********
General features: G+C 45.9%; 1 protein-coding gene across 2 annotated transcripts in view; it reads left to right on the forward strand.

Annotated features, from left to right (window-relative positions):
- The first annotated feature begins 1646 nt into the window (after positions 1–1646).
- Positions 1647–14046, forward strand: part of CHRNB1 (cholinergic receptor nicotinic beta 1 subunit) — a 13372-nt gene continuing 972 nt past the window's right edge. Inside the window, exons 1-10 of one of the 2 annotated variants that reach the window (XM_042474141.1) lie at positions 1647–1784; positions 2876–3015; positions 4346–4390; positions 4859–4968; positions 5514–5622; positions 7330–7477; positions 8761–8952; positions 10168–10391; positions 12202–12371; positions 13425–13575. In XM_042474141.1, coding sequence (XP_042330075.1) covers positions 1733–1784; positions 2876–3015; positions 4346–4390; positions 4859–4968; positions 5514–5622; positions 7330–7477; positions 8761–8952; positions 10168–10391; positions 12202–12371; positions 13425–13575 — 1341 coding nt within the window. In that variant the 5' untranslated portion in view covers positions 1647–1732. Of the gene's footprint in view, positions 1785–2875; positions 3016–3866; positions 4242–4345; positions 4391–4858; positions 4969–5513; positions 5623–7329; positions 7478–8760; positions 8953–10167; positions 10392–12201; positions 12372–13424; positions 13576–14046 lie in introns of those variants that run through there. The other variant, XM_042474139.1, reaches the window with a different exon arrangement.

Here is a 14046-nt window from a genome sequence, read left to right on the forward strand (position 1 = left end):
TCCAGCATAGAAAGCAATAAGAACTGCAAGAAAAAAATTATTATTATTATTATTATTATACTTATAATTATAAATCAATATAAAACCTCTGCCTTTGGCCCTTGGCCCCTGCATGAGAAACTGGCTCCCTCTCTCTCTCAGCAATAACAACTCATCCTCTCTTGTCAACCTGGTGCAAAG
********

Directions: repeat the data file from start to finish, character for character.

General features: G+C 45.9%; 1 protein-coding gene across 2 annotated transcripts in view; it reads left to right on the forward strand.

Annotated features, from left to right (window-relative positions):
- The first annotated feature begins 1646 nt into the window (after positions 1–1646).
- Positions 1647–14046, forward strand: part of CHRNB1 (cholinergic receptor nicotinic beta 1 subunit) — a 13372-nt gene continuing 972 nt past the window's right edge. Inside the window, exons 1-10 of one of the 2 annotated variants that reach the window (XM_042474141.1) lie at positions 1647–1784; positions 2876–3015; positions 4346–4390; positions 4859–4968; positions 5514–5622; positions 7330–7477; positions 8761–8952; positions 10168–10391; positions 12202–12371; positions 13425–13575. In XM_042474141.1, coding sequence (XP_042330075.1) covers positions 1733–1784; positions 2876–3015; positions 4346–4390; positions 4859–4968; positions 5514–5622; positions 7330–7477; positions 8761–8952; positions 10168–10391; positions 12202–12371; positions 13425–13575 — 1341 coding nt within the window. In that variant the 5' untranslated portion in view covers positions 1647–1732. Of the gene's footprint in view, positions 1785–2875; positions 3016–3866; positions 4242–4345; positions 4391–4858; positions 4969–5513; positions 5623–7329; positions 7478–8760; positions 8953–10167; positions 10392–12201; positions 12372–13424; positions 13576–14046 lie in introns of those variants that run through there. The other variant, XM_042474139.1, reaches the window with a different exon arrangement.

Here is a 14046-nt window from a genome sequence, read left to right on the forward strand (position 1 = left end):
TCCAGCATAGAAAGCAATAAGAACTGCAAGAAAAAAATTATTATTATTATTATTATTATACTTATAATTATAAATCAATATAAAACCTCTGCCTTTGGCCCTTGGCCCCTGCATGAGAAACTGGCTCCCTCTCTCTCTCAGCAATAACAACTCATCCTCTCTTGTCAACCTGGTGCAAAG